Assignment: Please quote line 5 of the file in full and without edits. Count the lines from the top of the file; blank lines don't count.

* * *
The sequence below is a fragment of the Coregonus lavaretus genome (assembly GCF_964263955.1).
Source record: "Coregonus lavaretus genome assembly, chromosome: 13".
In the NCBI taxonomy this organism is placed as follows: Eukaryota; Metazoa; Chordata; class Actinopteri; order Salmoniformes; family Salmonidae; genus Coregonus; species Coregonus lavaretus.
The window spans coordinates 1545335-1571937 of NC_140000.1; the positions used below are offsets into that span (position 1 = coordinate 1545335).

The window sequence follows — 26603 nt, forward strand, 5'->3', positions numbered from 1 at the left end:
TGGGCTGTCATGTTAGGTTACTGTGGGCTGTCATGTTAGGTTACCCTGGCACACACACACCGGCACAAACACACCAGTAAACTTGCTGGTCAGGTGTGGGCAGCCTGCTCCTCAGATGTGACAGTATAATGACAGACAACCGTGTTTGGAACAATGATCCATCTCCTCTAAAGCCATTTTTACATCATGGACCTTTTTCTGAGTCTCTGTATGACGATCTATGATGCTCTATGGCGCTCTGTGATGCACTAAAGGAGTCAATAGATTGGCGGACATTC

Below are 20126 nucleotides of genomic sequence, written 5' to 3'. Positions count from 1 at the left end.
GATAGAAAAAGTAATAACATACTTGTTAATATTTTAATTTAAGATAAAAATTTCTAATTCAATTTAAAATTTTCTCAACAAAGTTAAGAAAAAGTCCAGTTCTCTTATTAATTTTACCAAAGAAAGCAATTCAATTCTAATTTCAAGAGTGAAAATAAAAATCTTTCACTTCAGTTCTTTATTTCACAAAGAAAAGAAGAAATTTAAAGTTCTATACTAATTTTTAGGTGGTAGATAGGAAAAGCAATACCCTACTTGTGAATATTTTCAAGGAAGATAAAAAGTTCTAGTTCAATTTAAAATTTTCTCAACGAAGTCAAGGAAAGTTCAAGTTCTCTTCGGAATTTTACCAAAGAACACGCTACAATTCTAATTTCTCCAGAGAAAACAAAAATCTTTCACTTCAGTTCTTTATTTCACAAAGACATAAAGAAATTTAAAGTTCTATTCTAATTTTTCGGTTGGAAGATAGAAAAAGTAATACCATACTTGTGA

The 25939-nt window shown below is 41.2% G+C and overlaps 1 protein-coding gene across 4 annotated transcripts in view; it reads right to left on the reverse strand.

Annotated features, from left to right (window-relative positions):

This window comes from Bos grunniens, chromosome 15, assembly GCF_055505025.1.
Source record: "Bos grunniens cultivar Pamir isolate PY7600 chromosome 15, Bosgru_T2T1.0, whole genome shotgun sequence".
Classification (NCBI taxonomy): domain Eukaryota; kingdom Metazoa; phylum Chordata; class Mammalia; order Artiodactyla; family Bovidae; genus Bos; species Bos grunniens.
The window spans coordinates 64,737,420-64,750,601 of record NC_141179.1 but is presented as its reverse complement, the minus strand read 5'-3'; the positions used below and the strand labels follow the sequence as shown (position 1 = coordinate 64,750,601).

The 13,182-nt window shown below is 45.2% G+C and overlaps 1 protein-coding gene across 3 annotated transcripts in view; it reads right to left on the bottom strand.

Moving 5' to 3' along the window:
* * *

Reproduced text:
The window sequence follows — 26603 nt, forward strand, 5'->3', positions numbered from 1 at the left end: